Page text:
Movie: Doctor Strange
Director: Scott Derrickson
Starring: Benedict Cumberbatch, Rachel McAdams, Chiwetel Ejiofor, Tilda Swinton.
After eight years and 13 successful films, the newest entry into the Marvel universe hit theatres this weekend. One might think that Marvel’s enormous success would allow their new, magical origin story to break the standard superhero movie mold. However, Doctor Strange proves this is not the case.
The very first Marvel Studios film Iron Man starred an egocentric genius who experiences a life-changing event, which forces him to pursue the greater good using his intellect and charisma. Almost a decade later, Doctor Strange sticks to the same story that plays it safe and still rakes in cash at the box office.
Benedict Cumberbatch assumes the role of Stephen Strange, the wealthy male lead who is more surface than substance. He is a renowned surgeon and after a reckless car accident causes him to lose the use of his hands, he becomes tormented by his inability to continue his life's work. He searches the world for treatment, and through a highly improbable series of coincidences, he is able to locate a secret society of mystics led by the mysterious Ancient One (Swinton).
Here he begins his training in the mystic arts, and due mostly to the film’s need to make him a formidable hero by the time the credits roll, he is somehow promoted to a master in what feels like an absurdly short period of time. While every superhero movie requires suspension of disbelief, the plot of Doctor Strange loses its grip at times because of unnecessarily gaping plot holes.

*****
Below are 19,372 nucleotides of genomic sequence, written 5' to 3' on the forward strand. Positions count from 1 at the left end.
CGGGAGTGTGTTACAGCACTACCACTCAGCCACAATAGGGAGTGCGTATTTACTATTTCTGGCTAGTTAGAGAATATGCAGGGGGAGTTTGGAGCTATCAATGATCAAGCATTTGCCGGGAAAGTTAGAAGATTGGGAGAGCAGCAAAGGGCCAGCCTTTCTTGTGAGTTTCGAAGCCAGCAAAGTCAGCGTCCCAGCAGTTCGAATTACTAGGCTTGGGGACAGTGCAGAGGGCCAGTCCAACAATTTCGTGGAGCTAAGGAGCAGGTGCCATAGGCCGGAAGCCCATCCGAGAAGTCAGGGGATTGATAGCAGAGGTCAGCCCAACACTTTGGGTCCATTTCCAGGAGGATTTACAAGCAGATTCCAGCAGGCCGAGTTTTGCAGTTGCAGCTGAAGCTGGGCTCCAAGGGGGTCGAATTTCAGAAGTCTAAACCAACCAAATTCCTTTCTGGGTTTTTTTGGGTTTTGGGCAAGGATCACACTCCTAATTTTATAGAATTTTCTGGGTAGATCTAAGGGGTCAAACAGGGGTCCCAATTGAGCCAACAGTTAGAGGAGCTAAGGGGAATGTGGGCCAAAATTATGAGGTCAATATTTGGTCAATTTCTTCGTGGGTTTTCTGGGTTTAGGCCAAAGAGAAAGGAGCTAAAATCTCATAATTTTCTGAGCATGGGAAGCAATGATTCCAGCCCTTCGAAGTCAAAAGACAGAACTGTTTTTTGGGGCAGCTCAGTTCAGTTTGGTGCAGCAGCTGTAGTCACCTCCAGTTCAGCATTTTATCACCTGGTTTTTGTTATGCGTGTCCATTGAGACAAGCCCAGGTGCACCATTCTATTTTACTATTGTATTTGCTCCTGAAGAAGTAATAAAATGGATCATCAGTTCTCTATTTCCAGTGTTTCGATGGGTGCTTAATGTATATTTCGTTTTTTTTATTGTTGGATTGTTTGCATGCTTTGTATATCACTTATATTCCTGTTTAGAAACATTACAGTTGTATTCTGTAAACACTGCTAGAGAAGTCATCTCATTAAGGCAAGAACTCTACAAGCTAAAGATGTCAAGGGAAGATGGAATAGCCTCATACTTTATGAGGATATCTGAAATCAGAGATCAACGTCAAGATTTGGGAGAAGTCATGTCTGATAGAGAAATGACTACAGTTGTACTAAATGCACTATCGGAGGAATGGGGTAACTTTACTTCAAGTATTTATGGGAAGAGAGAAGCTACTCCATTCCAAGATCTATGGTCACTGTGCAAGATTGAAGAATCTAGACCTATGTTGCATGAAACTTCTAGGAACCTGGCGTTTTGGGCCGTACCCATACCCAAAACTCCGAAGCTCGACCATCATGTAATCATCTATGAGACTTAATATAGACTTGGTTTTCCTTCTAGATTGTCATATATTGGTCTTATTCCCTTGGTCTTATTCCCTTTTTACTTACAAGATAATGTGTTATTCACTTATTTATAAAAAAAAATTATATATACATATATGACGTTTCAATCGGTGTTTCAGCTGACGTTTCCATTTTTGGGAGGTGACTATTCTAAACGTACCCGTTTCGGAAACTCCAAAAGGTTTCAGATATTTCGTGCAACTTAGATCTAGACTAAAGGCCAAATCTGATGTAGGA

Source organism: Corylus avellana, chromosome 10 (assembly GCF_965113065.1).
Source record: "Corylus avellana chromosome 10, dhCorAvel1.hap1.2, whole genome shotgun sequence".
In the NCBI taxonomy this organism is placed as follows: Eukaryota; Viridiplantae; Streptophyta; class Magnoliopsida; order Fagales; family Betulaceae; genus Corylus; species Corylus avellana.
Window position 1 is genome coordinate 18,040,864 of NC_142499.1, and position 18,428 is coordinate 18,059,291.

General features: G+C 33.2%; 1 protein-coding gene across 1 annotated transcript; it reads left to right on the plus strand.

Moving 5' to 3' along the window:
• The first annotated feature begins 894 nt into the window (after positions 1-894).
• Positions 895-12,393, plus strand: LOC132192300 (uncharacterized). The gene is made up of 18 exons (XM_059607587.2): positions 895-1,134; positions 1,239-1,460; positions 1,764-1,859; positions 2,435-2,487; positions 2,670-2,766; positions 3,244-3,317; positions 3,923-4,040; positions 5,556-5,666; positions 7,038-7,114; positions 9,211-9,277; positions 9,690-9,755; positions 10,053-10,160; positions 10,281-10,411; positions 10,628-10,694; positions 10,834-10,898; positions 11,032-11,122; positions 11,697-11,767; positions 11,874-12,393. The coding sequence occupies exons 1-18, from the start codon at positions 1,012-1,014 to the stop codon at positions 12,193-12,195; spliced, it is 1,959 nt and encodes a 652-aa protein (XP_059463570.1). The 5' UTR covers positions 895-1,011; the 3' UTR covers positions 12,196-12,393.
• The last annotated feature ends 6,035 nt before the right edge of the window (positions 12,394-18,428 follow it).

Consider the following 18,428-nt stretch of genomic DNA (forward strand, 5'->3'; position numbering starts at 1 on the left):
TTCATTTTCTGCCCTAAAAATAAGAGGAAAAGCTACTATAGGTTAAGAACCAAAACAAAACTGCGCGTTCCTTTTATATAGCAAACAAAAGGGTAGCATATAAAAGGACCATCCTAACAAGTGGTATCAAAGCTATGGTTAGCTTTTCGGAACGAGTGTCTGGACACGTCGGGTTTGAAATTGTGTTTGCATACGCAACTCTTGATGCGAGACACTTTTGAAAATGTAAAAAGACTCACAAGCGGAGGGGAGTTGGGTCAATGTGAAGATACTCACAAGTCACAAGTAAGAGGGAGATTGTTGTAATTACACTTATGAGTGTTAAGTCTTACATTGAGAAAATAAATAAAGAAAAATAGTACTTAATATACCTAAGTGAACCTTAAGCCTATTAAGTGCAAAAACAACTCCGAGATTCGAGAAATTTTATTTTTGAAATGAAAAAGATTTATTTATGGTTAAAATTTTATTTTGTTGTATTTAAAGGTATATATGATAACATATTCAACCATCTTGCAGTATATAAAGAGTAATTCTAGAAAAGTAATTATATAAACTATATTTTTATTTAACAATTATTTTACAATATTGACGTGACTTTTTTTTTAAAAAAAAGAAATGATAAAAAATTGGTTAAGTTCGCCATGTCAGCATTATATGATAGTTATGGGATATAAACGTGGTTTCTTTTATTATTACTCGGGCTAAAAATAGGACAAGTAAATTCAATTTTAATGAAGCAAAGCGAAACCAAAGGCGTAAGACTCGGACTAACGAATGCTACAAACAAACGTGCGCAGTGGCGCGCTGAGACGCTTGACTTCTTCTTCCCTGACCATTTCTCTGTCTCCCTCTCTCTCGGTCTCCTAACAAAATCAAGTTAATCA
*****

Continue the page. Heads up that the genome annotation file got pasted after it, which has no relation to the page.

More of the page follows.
Despite this, the formidable cast of the film turns in strong performances that elevate the script. Cumberbatch and McAdams make a convincing pair and their romance, while predictable, is the much needed human element of the story. The most memorable performance however, is done by Ejiofor as Mordo, the tortured warrior who acts as the conscience of the film. His struggle is at times more interesting than that of the lead, which makes his prospects for the sequel promising.
What Doctor Strange lacks in story it makes up for in visuals, which are unlike any Marvel has ever produced. In reality-altering battles, buildings twist and break apart and gravity shifts at the sorcerers’ will. Cityscapes become unrecognizable as they curve and become reflective. At times the film feels like a Rubik's Cube, which seems impossible to pin down and return to its natural order. In this way it is reminiscent of the 2010 film Inception which broke barriers of visual capabilities in film. As impressive as it was, these techniques are dialled up a notch in Doctor Strange, making the technical aspects of the film a true achievement.
Doctor Strange is worth seeing, if only for the transcendent visual experience. It is also one of the few films worth seeing in 3D. But viewers looking for something truly fresh unfortunately won’t find it in Marvel’s latest blockbuster.